When "A's" Don't Matter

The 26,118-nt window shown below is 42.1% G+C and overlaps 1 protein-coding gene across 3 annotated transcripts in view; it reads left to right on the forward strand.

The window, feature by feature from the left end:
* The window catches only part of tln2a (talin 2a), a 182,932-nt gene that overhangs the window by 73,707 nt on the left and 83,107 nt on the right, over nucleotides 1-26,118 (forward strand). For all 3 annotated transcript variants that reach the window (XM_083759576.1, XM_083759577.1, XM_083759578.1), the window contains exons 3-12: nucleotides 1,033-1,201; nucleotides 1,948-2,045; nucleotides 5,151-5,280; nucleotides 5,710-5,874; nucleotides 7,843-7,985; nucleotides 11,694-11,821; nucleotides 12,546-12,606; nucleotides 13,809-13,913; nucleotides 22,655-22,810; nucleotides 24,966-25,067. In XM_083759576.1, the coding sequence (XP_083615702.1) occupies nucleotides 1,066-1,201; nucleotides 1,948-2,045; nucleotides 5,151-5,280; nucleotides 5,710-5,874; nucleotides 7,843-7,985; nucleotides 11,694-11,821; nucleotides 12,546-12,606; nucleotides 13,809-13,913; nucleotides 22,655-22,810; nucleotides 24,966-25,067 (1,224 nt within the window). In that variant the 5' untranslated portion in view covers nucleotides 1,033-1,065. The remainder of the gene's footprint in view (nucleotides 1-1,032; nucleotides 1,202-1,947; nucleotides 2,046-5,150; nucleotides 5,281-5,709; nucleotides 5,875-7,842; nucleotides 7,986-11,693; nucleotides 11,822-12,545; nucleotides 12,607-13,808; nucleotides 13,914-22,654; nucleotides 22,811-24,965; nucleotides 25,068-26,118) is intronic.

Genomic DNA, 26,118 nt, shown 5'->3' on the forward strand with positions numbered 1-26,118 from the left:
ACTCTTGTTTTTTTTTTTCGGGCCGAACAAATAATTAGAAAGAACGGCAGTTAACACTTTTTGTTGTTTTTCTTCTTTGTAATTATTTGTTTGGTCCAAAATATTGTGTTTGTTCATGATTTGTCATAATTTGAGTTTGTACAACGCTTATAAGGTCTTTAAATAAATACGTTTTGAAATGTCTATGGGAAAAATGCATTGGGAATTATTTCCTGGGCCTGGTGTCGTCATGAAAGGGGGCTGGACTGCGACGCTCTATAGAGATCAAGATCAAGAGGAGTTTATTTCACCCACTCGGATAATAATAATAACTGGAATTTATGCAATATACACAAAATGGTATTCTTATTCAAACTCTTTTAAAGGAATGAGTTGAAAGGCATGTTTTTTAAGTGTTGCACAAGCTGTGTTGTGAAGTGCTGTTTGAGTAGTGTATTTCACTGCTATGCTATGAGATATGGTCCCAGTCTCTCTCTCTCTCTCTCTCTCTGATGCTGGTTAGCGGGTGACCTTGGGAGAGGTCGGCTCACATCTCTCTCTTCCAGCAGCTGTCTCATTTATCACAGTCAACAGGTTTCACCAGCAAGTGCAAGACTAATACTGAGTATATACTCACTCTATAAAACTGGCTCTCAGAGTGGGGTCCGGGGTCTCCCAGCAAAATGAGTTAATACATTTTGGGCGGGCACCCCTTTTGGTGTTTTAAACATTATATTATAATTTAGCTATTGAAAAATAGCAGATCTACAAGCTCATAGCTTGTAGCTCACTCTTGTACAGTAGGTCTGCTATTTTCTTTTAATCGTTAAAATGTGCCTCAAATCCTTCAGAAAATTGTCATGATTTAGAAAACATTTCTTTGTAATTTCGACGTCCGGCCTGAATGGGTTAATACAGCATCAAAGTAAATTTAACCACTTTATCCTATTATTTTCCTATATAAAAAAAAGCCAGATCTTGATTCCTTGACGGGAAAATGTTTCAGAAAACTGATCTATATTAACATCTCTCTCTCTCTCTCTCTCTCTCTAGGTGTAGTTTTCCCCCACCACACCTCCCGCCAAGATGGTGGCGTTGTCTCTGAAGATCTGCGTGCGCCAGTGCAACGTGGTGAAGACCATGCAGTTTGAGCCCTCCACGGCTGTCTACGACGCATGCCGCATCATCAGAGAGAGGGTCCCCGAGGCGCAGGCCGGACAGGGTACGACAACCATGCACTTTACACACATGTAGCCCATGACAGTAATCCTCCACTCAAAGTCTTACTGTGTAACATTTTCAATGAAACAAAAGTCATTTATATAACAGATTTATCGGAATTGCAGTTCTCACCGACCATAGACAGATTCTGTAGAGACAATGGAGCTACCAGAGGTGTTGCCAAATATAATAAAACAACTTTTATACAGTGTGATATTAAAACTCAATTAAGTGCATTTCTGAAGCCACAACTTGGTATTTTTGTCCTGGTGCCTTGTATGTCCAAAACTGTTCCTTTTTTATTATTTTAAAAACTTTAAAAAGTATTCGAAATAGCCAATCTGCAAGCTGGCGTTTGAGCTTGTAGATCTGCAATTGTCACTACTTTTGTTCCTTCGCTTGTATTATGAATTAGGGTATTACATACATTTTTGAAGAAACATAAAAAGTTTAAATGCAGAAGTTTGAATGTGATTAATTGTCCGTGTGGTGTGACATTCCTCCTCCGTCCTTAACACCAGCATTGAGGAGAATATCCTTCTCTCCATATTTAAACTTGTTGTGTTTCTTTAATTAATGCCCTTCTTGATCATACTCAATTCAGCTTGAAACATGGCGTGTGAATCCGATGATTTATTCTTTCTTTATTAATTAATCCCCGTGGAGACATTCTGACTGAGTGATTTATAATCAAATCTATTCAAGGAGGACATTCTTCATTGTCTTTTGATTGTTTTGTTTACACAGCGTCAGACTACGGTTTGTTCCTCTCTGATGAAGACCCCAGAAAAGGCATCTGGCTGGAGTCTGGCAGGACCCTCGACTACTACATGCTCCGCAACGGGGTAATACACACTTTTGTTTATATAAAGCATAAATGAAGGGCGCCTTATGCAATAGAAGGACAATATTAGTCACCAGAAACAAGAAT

At the close of every semester I am besieged by grade-grubbing students who have finally calculated their tally and are now in a mad scramble for extra points. Revisions flood in along with anxious requests for extra credit and extra time. Worse, the quality of these last minute assignments is uniformly substandard. Suddenly it's all about the points, not the material. And almost everything we know tells us that extrinsic rewards like grades or higher pay are lousy ways to motivate people. In fact, a more rigorous grading standard can actually cause performance to worsen. The really good students will work only until they receive the reward they want. Then they park it. The poor ones develop learned helplessness and scud along or give up. And this isn't some woolly-headed education reformist talking; it's mainstream economics and behavioral psychology. Every study says the same thing: extrinsic motivators are fine for purely mechanical tasks, but they become impediments as soon as the work involves even simple cognitive or creative abilities. So what does motivate students to learn? It's the same thing that has always motivated people: an interesting and engaging problem, a certain freedom to investigate the issue and the personal satisfaction of getting better at something. As the You Tube video above points out, people will spend hours playing the guitar for no gain other than the satisfaction of getting better at it. They will edit Wickipedia for free, act in community theaters and grow useless flowers in their garden all because it interests them to do so, they have a certain freedom to do the task the way they see fit and they like doing it well. Sadly, I am not free to abolish grading in higher education. I have tried, however, to change the emphasis in my classes. This semester I tried two new things. First, I required students to write a paper the first week of class that summarized their past experience in courses similar to Humanities 101. I also asked them to select a personal learning goal for the semester and gave them several examples: improve critical reading, improve writing, use better supporting arguments, come to class better prepared, etc.. The aim was to emphasize autonomy (i.e., they got to pick the learning goal, not me). I put each student's personal goal on my grading spreadsheet next to their names so I would be reminded of it every time I read his or her work. On the last paper, too, I asked students to describe how well they achieved their personal learning goals. The second innovation was to end the course on the right note. I wanted to diminish the inevitable point-grubbing that concludes every semester. So on the last day of class I had them take out three blank sheets of paper. On one I asked them to write the big ideas or works from the class that most engaged them (the Iliad and the Inferno were big hits). On a second sheet I asked them to describe a time during the semester when they either thought about, discussed or applied ideas from the course outside of the class. This is my favorite question. On the final sheet I asked them to describe what they were most proud of accomplishing this semester. For 15 minutes they wrote their responses. Then I had them stand and scramble all of the papers by handing them quickly to one another for 45 seconds. Afterwards they split into groups of four or five and chose the class's greatest hits (one from each category). Then we shared them as a class. It was a nice way to end the semester. Instead of communicating their success privately to me, we were celebrating each other's semesters and accomplishments. Later, too, after class, I could sit in my office and enjoy all sixty some answers. The result? Hmmm... Well, I need to come back to their goals more frequently than I did this semester; I did not follow through on that as well as I could have done. The last day exercise was wonderful, though. It put the emphasis where it should be. Better yet, that stuff they wrote on those scraps of paper matched rather well with the course outcomes, which I went over next... ahem, just before passing out my teaching evals.

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